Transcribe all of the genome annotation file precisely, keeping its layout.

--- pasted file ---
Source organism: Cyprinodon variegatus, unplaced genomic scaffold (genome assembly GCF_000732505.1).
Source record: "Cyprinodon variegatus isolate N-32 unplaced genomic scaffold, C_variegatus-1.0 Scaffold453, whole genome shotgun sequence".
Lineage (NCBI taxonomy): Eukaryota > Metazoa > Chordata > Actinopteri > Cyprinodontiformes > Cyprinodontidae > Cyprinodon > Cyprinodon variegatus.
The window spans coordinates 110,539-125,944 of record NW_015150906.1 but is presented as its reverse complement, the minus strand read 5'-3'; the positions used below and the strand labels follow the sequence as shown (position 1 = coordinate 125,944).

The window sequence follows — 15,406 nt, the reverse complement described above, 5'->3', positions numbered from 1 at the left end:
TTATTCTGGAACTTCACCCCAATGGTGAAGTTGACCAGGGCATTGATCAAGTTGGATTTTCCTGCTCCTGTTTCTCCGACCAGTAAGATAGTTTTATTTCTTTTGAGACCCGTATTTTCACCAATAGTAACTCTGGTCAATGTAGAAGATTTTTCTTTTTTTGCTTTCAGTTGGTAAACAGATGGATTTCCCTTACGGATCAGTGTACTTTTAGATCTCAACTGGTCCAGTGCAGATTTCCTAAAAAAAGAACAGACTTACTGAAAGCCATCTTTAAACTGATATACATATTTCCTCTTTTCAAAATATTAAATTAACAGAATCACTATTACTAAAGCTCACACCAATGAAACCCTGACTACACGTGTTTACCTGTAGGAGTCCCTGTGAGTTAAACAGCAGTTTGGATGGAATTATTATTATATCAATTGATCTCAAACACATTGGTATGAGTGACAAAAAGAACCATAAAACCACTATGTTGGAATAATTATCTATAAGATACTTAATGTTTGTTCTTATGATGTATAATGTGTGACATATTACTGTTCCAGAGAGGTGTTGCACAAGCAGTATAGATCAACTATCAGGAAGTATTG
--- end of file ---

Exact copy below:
Source organism: Cyprinodon variegatus, unplaced genomic scaffold (genome assembly GCF_000732505.1).
Source record: "Cyprinodon variegatus isolate N-32 unplaced genomic scaffold, C_variegatus-1.0 Scaffold453, whole genome shotgun sequence".
Lineage (NCBI taxonomy): Eukaryota > Metazoa > Chordata > Actinopteri > Cyprinodontiformes > Cyprinodontidae > Cyprinodon > Cyprinodon variegatus.
The window spans coordinates 110,539-125,944 of record NW_015150906.1 but is presented as its reverse complement, the minus strand read 5'-3'; the positions used below and the strand labels follow the sequence as shown (position 1 = coordinate 125,944).

The window sequence follows — 15,406 nt, the reverse complement described above, 5'->3', positions numbered from 1 at the left end:
TTATTCTGGAACTTCACCCCAATGGTGAAGTTGACCAGGGCATTGATCAAGTTGGATTTTCCTGCTCCTGTTTCTCCGACCAGTAAGATAGTTTTATTTCTTTTGAGACCCGTATTTTCACCAATAGTAACTCTGGTCAATGTAGAAGATTTTTCTTTTTTTGCTTTCAGTTGGTAAACAGATGGATTTCCCTTACGGATCAGTGTACTTTTAGATCTCAACTGGTCCAGTGCAGATTTCCTAAAAAAAGAACAGACTTACTGAAAGCCATCTTTAAACTGATATACATATTTCCTCTTTTCAAAATATTAAATTAACAGAATCACTATTACTAAAGCTCACACCAATGAAACCCTGACTACACGTGTTTACCTGTAGGAGTCCCTGTGAGTTAAACAGCAGTTTGGATGGAATTATTATTATATCAATTGATCTCAAACACATTGGTATGAGTGACAAAAAGAACCATAAAACCACTATGTTGGAATAATTATCTATAAGATACTTAATGTTTGTTCTTATGATGTATAATGTGTGACATATTACTGTTCCAGAGAGGTGTTGCACAAGCAGTATAGATCAACTATCAGGAAGTATTG